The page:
ICD-10 Diagnosis Code N39.498

Other specified urinary incontinence

Diagnosis Code N39.498

ICD-10: N39.498
Short Description: Other specified urinary incontinence
Long Description: Other specified urinary incontinence
This is the 2017 version of the ICD-10-CM diagnosis code N39.498

Code Classification
  • Diseases of the genitourinary system
    • Other diseases of the urinary system (N30-N39)
      • Other disorders of urinary system (N39)

Information for Medical Professionals

Diagnostic Related Groups
The diagnosis code N39.498 is grouped in the following Diagnostic Related Group(s) (MS-DRG v33.0)


Convert to ICD-9 Additional informationCallout TooltipGeneral Equivalence Map
The ICD-10 and ICD-9 GEMs are used to facilitate linking between the diagnosis codes in ICD-9-CM and the new ICD-10-CM code set. The GEMs are the raw material from which providers, health information vendors and payers can derive specific applied mappings to meet their needs.

  • Double incontinence
  • Incontinence due to detrusor instability
  • Intermittent urinary incontinence
  • Neurogenic incontinence
  • Postural urinary incontinence
  • Reflex incontinence of urine
  • Total urinary incontinence
  • Urinary incontinence due to urethral sphincter incompetence

Index of Diseases and Injuries
References found for the code N39.498 in the Index of Diseases and Injuries:

Replaced Code Additional informationCallout TooltipReplaced Code
The National Center for Health Statistics (NCHS) has published an update to the ICD-10-CM diagnosis codes which became effective October 1, 2016. This codes was replaced for the FY 2017 (October 1, 2016-September 30, 2017).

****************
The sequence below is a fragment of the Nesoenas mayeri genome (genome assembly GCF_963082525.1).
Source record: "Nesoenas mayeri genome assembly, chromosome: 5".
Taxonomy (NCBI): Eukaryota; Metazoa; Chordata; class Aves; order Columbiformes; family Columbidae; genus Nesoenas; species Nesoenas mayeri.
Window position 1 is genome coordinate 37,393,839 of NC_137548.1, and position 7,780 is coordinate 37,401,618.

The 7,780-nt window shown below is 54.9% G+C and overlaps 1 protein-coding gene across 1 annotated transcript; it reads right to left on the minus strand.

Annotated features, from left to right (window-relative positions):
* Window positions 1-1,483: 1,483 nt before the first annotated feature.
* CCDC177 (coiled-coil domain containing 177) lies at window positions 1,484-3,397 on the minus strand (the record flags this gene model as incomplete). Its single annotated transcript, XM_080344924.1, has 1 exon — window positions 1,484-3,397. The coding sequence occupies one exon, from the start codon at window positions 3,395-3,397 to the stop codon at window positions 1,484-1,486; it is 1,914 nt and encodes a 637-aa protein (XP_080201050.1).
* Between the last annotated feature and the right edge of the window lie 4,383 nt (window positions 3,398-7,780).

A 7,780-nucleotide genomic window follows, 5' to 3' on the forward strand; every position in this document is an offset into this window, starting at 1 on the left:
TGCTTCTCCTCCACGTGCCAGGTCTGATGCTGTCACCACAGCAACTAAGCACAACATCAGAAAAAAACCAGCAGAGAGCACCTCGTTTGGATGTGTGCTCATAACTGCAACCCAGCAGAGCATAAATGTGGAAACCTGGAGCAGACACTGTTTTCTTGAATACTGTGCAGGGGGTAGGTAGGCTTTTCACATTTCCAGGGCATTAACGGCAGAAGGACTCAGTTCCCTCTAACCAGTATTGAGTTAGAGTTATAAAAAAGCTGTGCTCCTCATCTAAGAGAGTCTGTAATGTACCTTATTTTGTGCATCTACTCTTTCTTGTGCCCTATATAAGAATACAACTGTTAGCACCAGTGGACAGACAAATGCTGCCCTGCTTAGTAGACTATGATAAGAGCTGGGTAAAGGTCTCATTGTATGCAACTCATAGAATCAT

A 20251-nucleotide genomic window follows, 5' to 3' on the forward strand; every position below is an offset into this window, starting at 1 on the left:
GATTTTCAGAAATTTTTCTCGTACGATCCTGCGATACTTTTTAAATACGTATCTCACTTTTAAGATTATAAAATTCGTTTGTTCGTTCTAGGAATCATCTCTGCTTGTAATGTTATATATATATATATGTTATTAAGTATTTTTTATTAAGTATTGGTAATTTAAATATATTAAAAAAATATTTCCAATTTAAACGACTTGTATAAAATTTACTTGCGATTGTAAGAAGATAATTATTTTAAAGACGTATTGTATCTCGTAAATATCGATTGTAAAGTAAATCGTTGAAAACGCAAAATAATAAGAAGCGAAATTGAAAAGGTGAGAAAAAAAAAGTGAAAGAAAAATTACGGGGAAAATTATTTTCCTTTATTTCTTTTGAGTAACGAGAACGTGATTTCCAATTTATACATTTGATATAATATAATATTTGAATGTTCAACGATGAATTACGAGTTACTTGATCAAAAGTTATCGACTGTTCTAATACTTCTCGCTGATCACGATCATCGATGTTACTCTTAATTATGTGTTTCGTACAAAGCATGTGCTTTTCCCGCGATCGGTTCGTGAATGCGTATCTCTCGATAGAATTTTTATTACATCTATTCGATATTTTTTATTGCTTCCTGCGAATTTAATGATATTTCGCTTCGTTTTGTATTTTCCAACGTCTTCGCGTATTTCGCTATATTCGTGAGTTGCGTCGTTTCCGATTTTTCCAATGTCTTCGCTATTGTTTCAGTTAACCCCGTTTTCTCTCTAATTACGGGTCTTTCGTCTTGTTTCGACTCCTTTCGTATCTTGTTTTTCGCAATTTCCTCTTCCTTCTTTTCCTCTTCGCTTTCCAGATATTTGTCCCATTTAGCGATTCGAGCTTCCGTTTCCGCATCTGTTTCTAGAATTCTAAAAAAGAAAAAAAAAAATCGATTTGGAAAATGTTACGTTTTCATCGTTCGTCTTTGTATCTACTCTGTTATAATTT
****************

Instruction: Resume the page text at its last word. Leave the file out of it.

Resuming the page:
This code was replaced in the 2017 ICD-10 code set with the code(s) listed below.
  • N39.491 - Coital incontinence
  • N39.492 - Postural (urinary) incontinence

Information for Patients

Urinary Incontinence

Urinary incontinence (UI) is loss of bladder control. Symptoms can range from mild leaking to uncontrollable wetting. It can happen to anyone, but it becomes more common with age. Women experience UI twice as often as men.

Most bladder control problems happen when muscles are too weak or too active. If the muscles that keep your bladder closed are weak, you may have accidents when you sneeze, laugh or lift a heavy object. This is stress incontinence. If bladder muscles become too active, you may feel a strong urge to go to the bathroom when you have little urine in your bladder. This is urge incontinence or overactive bladder. There are other causes of incontinence, such as prostate problems and nerve damage.

Treatment depends on the type of problem you have and what best fits your lifestyle. It may include simple exercises, medicines, special devices or procedures prescribed by your doctor, or surgery.

NIH: National Institute of Diabetes and Digestive and Kidney Diseases

  • External incontinence devices
  • Indwelling catheter care
  • Inflatable artificial sphincter
  • Kegel exercises - self-care
  • Self catheterization - female
  • Self catheterization - male
  • Stress incontinence
  • Suprapubic catheter care
  • Urge incontinence
  • Urinary catheters
  • Urinary incontinence
  • Urinary incontinence - collagen implants
  • Urinary incontinence - retropubic suspension
  • Urinary incontinence - tension-free vaginal tape
  • Urinary incontinence - vaginal sling procedures
  • Urinary incontinence products
  • Urinary incontinence products - self-care
  • Urinary incontinence surgery - female - discharge
  • Urine drainage bags
  • When you have urinary incontinence

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